A trip to the psychiatrist
To be told you’re undergoing depression isn’t the easiest thing to digest. Even if you already happen to be bipolar, and even if it’s something which reaffirms your own diagnosis, assessments can be emotionally difficult. But having said that, one’s generally in good hands with psychiatrists, and such evaluations ideally shouldn’t be challenging, as one attains a sense of relief if a professional can shed knowledge on an illness. Half the battle is knowing the answers, and talking to a psychiatrist helps greatly, at least it does for me.
This year has been a life-altering experience for my family, but it has especially been difficult for me personally. That’s the amazing thing about hindsight, while in the moment, you may not realize truths, hindsight provides you with much-needed perspective. For lack of a better word, when I was ‘uprooted’ from my native surroundings, i.e., Toronto, and planted here in California, life seemingly was okay. I didn’t need a winter jacket or snow boots and the sun was usually shining. In hindsight, there was always a lingering sadness that dominated my moods though. Naturally, as someone who is bipolar, these depressive periods were also marked by other extremes of bipolar, such as, frustration, aggression, irritability. And in my case, not only was I homesick, but I was struck with guilt because I left my elderly parents behind in Toronto to fulfill my family’s goals.
For me, the biggest challenge comes when others around you fail to make the connection that you’re bipolar, with uncontrolled symptoms, not always in charge of yourself. When your bipolar symptoms take possession of your life, and your own personality is confused with what you’re exhibiting during times when you’re unwell, that’s hard, because during these turbulent durations, you’re truly not in control. It’s like a Eureka moment, when you realize that because of the symptoms you’ve displayed, you’re pushing people away. What’s worse is what follows, i.e., how utterly awful you feel about yourself and what you’ve caused. I’ve said this before, those who know me well, or are close to me, get to experience all of me, and I’m not always put-together.
I knew things were going wrong when I was literally deleting people from my life — classic case of distancing oneself from others, yet I couldn’t help my actions. Also, along with annihilating friendships, being negative, finding flaws in everyone and everything, being unable to be in the mood to get up and do activities and chores are all cookie-cutter examples of depression.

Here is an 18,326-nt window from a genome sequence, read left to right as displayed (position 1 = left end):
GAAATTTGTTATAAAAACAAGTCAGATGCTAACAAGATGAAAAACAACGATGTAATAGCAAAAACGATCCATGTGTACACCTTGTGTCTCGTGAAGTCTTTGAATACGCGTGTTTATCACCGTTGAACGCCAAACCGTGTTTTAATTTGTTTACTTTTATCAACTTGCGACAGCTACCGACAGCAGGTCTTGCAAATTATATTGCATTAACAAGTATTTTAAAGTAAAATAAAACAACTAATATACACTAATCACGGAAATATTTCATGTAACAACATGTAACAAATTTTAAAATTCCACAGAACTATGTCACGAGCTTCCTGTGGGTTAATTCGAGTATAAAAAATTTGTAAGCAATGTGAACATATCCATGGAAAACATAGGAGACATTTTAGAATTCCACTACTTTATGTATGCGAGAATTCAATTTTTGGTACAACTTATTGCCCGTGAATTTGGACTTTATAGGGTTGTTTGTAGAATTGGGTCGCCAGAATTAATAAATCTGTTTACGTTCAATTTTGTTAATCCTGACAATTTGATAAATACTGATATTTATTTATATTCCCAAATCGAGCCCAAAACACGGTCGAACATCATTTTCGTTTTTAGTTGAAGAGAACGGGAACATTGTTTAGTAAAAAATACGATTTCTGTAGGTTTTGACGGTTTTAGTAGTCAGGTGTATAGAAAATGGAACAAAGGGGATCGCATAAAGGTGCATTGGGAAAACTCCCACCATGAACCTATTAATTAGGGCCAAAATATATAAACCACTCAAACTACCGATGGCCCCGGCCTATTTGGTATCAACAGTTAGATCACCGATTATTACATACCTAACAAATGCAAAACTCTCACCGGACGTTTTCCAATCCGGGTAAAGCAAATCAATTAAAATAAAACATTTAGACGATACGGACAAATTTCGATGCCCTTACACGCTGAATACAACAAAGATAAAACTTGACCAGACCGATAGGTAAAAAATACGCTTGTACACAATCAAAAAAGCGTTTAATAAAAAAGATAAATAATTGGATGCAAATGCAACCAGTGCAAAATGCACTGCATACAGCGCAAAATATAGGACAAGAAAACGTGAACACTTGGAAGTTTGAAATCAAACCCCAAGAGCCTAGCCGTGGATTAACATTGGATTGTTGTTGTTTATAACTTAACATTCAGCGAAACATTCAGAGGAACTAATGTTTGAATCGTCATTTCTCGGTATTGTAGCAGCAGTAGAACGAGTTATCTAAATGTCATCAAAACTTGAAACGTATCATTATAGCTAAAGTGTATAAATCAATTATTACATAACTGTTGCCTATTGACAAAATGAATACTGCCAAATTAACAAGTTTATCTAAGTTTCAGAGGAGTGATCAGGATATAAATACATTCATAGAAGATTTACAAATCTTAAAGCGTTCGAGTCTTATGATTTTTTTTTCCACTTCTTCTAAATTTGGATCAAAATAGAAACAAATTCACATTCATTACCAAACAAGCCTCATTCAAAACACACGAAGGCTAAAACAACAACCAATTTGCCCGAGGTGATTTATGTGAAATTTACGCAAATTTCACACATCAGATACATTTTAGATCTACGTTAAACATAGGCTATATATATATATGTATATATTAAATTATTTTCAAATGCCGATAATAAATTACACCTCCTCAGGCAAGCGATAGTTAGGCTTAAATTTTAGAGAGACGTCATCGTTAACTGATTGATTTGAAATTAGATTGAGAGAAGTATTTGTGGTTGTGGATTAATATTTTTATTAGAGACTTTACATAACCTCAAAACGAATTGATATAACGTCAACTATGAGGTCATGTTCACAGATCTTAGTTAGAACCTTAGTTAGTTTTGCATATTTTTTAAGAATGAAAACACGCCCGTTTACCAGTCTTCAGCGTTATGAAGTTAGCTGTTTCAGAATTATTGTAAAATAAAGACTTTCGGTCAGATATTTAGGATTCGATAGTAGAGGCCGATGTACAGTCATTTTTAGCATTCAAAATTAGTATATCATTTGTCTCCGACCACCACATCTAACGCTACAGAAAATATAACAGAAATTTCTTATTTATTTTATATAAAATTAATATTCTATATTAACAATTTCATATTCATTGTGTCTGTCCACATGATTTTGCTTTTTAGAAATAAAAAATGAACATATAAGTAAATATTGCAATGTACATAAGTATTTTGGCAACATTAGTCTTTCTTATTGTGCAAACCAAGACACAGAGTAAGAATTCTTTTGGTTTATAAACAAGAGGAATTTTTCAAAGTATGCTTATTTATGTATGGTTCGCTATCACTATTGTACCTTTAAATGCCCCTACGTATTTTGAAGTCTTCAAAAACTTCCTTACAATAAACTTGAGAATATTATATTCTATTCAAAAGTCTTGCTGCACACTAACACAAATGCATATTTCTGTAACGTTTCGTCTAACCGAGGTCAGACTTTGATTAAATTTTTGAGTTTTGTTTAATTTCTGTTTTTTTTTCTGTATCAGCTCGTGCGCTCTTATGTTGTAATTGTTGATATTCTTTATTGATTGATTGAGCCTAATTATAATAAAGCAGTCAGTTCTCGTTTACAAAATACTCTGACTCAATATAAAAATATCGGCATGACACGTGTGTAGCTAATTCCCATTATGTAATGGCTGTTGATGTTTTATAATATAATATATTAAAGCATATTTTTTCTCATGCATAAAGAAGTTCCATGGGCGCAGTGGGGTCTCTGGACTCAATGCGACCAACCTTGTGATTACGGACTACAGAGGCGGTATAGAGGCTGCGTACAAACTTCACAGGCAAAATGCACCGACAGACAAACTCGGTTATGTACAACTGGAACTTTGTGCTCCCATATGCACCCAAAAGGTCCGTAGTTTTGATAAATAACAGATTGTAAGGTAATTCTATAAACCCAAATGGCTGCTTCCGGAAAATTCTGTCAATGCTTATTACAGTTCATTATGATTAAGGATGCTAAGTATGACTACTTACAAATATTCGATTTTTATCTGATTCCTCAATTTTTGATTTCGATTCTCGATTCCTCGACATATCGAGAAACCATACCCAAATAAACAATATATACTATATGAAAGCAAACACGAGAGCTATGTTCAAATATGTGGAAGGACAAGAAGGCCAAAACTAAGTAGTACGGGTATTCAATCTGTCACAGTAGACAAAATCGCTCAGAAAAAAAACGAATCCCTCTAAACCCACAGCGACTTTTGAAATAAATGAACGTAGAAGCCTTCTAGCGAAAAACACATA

Let me be clear. I’ve known all along my move to California was going to be tough. Did I know I would feel this way at the onset. Maybe I did. And perhaps I brought this on myself. Was I fulfilling a self-created prophecy. One might ask, why I felt this way if I came here willingly. The answer to that is, I couldn’t have said no, and even though I have felt depression this year, I still don’t harbour regrets about the decision to move.
I know I’ll be okay, once again. The human spirit is resilient. I’m thankful that I have outlets like painting and writing, both of which have helped me keep a slightly better, more positive outlook on life, even though depression has always been the menu du jour. With the help of psychiatrists, one gains perspective on his or her own life. In my case, for example, I was reminded that I moved from one country to another, was a new mother and putting myself on the back burner, with many other added pressures, and trying to immerse myself in a new, unfamiliar environment. An average person would’ve cracked under the pressure, and if you happen to have a mood disorder, you can feel aimless, lost, and life can seem tough.
As much as I consider myself to be a mental health advocate, I suffer also. Even though I think I know myself well, but it turns out we’re always finding ourselves, especially at critical junctures of life. My medications are being tweaked, and I’m seeking psychotherapy. I know change is hard to see, but I’ve realized that patience, a positive outlook, little to no self-pity go a long way.
Being bipolar has the potential to alter my days, hours, minutes and at times, seconds. My responsibility to myself goes a long way, or else depression or mania can strike in full force. I view this recent development as a sign of how I can rebound from depression, and without being too corny, I am hopeful, because hope is all I’ve got.